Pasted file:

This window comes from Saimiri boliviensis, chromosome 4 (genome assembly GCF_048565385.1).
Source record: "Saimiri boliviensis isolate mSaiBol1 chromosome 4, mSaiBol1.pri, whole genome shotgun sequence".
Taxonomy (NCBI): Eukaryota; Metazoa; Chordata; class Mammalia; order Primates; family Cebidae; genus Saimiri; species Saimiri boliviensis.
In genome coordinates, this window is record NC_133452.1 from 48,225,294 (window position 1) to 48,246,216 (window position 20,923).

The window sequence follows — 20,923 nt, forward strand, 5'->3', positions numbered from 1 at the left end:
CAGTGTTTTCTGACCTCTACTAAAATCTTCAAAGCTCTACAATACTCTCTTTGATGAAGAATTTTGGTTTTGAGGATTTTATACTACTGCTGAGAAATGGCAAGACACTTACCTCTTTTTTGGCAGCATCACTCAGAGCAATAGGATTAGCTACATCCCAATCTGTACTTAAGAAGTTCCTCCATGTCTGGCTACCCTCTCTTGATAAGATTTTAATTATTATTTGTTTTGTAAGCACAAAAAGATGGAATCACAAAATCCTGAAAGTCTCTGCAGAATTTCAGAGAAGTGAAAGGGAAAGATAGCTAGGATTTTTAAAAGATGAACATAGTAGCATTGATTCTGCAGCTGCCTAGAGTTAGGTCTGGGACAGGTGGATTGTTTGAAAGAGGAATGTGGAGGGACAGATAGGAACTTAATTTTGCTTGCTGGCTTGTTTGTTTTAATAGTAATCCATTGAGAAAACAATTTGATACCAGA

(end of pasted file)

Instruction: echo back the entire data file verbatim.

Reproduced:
This window comes from Saimiri boliviensis, chromosome 4 (genome assembly GCF_048565385.1).
Source record: "Saimiri boliviensis isolate mSaiBol1 chromosome 4, mSaiBol1.pri, whole genome shotgun sequence".
Taxonomy (NCBI): Eukaryota; Metazoa; Chordata; class Mammalia; order Primates; family Cebidae; genus Saimiri; species Saimiri boliviensis.
In genome coordinates, this window is record NC_133452.1 from 48,225,294 (window position 1) to 48,246,216 (window position 20,923).

The window sequence follows — 20,923 nt, forward strand, 5'->3', positions numbered from 1 at the left end:
CAGTGTTTTCTGACCTCTACTAAAATCTTCAAAGCTCTACAATACTCTCTTTGATGAAGAATTTTGGTTTTGAGGATTTTATACTACTGCTGAGAAATGGCAAGACACTTACCTCTTTTTTGGCAGCATCACTCAGAGCAATAGGATTAGCTACATCCCAATCTGTACTTAAGAAGTTCCTCCATGTCTGGCTACCCTCTCTTGATAAGATTTTAATTATTATTTGTTTTGTAAGCACAAAAAGATGGAATCACAAAATCCTGAAAGTCTCTGCAGAATTTCAGAGAAGTGAAAGGGAAAGATAGCTAGGATTTTTAAAAGATGAACATAGTAGCATTGATTCTGCAGCTGCCTAGAGTTAGGTCTGGGACAGGTGGATTGTTTGAAAGAGGAATGTGGAGGGACAGATAGGAACTTAATTTTGCTTGCTGGCTTGTTTGTTTTAATAGTAATCCATTGAGAAAACAATTTGATACCAGA